Wednesday, August 5, 2009

The loss of a not-so-vital organ....

Searing pain every 30 minutes. I laid in my bedroom alone trying to convince myself that the fan blowing on my was just like air conditioner as I sweated out the little bit of liquid that I had been able to hold down since Friday afternoon when the pain had first begun. It was Sunday morning. I hadn’t been able to keep down a drop of any food or drink in 2 days. I decided to call the missionaries here to see what they recommended, embarrassed to report that I was, once again, sick. I lay in bed in disbelief that I was still sick. I’ve only been here 3 weeks. How could I have been sick this entire time? I’m even using bottled water to brush my teeth. Embarrassed, but fairly desperate, I called. They were in Honduras, but advised that I visit the private hospital in Antigua in case of dehydration and for some blood work. I waited for Amber to come over and asked her if she would go along. It’s now around 9:30 on Sunday morning. We always take the bus into town, but today I decided to call a taxi. I didn’t think I could deal with searing pain AND a bus load of crowded, hot people. The taxi didn’t answer. Great! Could this get any better? I would have to take the bus. We slowly walked to the bus after I had managed to slip on some sweatpants and a t-shirt and throw my bed head into a ponytail. The bus was PACKED! We were also told that it had been sitting for over 40 minutes (they usually leave every 10-15 minutes). Something was obviously wrong, but I wouldn’t have the slightest idea of what was to come.
Luckily, the bus departed after just a few short minutes as a struggled to stay on the edge of a seat. Things were looking up. I was on the way to the doctor. Just as I thought “I think I might make it through this day.” The bus stopped. Completely stopped. In the middle of the main road. I looked up to see a huge traffic jam and thought, “Great! What a great day for a major wreck! Someone better be dead or someone in this bus will be dead soon and by someone I mean me!” We sat. and we sat. And then slowly people started exiting the bus. “Great. I’m going to die. Right here in this bus. On the Sabbath nonetheless.” I looked back at Amber and said, “We’re going to have to get off this bus and see if we can find someone that can get through the traffic. I can’t sit here anymore.” We exited the bus. After we had already paid and slowly began making our way up the road. We were too far from Antigua to walk and way too far from home to return. We made our way past people sitting on the curbs and motorcycles now completely turned off and at a standstill. A wreck? No. A marathon. They had completely shut down the entire main road for a marathon. Just as I thought about death again, a 70 something Guatemalan man jogged by wearing nothing but pink hot shorts that could have fit a small 12 year old girl and I was certain that would be my last mental image. A sweaty old man in pink mini shorts. The sun was draining me of any energy I had left. We sat on the curb as I tried not to cry. Amber finally found a policeman who informed us that at the end of the runners there would be an ambulance, but that he would try to find someone to help me. I knew I wouldn’t last long in the near noon heat. I stood up to throw up on the side of the road as another round of pain came over me and I hit the pavement. I came to in the ambulance as they banged on my collar bone and tried to ask me my name. I couldn’t focus my eyes. I was totally spent. I just closed my eyes and tried to keep breathing.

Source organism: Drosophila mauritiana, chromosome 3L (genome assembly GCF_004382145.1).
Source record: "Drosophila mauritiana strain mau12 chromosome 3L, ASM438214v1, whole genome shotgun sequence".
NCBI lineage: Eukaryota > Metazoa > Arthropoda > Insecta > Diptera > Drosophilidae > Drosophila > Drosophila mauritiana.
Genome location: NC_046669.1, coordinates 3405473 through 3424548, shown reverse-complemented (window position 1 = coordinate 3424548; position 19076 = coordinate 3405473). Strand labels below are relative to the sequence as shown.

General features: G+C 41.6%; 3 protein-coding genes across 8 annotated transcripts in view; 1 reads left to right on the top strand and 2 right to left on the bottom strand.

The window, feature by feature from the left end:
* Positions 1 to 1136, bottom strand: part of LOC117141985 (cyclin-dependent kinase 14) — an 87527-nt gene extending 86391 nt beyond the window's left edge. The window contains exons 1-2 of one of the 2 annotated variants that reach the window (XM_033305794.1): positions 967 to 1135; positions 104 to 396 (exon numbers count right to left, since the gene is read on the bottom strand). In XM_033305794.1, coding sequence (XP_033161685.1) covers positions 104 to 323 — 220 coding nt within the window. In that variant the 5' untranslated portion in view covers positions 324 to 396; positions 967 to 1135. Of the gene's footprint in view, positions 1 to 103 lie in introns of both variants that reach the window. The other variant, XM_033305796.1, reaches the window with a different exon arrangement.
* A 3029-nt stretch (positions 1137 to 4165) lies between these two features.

We made it to the hospital. Thankful for the lack of energy so I wouldn’t notice the cobblestone streets, I laid on a cot that was probably 1 foot wide. I was moved to a room and an IV was started. No relief from the pain so I just lay there writhing. Finally, some fellow IMB missionaries showed up to check on me. I was so relieved to be able to speak in English and have help translating “I NEED PAIN MEDICATION NOW!” that’s really all I was trying to say! Later that evening, the missionaries returned from Honduras and decided to transfer me to the hospital in the capital city. The hospital I was already familiar with. We headed there around 8 and began the worst week of my life.